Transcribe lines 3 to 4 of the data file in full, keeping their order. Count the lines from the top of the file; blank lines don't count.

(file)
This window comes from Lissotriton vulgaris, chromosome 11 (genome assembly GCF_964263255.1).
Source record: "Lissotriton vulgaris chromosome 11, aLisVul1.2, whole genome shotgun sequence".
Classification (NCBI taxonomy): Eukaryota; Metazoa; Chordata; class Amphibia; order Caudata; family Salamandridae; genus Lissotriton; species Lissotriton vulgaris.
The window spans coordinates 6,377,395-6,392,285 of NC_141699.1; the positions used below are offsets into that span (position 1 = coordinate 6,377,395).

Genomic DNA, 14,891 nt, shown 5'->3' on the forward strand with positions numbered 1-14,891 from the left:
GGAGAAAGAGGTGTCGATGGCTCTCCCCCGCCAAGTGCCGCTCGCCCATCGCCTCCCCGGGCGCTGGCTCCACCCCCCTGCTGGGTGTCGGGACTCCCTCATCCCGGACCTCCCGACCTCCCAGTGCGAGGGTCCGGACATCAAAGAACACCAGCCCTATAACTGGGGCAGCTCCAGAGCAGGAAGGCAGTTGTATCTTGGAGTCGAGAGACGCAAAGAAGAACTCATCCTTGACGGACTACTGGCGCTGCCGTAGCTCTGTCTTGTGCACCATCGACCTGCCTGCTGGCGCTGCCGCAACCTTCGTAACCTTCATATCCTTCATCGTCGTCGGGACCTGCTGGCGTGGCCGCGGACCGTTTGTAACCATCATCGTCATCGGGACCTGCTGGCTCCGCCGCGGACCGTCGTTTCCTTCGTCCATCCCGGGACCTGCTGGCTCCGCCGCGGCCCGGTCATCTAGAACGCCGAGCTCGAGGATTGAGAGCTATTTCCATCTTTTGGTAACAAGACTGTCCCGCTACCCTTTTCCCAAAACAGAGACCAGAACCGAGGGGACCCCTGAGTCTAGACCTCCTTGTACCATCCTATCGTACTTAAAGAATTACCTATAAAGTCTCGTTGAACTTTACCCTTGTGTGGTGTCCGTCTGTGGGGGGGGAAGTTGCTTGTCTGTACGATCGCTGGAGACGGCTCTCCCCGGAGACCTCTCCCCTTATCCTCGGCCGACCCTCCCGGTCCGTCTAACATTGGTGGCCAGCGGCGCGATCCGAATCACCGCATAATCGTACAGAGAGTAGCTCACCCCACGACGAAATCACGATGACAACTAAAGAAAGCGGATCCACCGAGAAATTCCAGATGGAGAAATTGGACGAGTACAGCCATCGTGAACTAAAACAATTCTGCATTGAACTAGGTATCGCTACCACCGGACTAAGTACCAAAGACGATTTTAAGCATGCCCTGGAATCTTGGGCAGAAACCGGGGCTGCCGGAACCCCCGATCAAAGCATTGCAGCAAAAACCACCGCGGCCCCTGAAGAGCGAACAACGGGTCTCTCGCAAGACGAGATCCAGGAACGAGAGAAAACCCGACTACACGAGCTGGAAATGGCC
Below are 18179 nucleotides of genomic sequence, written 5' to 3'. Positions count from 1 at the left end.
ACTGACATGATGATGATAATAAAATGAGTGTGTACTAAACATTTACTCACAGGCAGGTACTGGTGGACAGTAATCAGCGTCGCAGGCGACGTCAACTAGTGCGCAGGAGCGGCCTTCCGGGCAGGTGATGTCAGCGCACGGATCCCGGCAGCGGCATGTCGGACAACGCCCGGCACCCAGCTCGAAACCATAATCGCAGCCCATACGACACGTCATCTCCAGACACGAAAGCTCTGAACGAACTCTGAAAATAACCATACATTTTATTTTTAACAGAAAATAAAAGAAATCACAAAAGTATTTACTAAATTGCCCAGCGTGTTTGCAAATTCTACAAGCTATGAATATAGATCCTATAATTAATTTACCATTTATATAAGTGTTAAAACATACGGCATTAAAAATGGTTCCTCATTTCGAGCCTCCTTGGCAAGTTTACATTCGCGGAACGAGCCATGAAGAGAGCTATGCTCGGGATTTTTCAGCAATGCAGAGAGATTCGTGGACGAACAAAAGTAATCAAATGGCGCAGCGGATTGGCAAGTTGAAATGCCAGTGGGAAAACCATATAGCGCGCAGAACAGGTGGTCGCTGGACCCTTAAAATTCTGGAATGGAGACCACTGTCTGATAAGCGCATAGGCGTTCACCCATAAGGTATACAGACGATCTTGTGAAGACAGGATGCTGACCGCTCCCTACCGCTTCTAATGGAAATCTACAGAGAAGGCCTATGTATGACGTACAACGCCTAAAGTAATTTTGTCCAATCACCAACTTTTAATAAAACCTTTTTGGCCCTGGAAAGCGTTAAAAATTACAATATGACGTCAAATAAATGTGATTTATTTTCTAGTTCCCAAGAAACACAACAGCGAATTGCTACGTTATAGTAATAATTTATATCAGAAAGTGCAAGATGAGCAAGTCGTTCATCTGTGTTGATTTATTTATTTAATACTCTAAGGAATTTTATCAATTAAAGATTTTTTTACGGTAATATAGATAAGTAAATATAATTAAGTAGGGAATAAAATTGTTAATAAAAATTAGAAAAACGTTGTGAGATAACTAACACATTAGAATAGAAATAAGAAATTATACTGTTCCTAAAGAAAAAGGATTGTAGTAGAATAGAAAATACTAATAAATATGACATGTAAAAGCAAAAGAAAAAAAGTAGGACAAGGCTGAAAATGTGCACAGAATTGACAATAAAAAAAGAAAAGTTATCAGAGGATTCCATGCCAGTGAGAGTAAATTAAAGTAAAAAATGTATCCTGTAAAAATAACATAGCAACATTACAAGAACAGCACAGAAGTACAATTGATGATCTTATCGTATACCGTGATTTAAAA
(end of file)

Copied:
Classification (NCBI taxonomy): Eukaryota; Metazoa; Chordata; class Amphibia; order Caudata; family Salamandridae; genus Lissotriton; species Lissotriton vulgaris.
The window spans coordinates 6,377,395-6,392,285 of NC_141699.1; the positions used below are offsets into that span (position 1 = coordinate 6,377,395).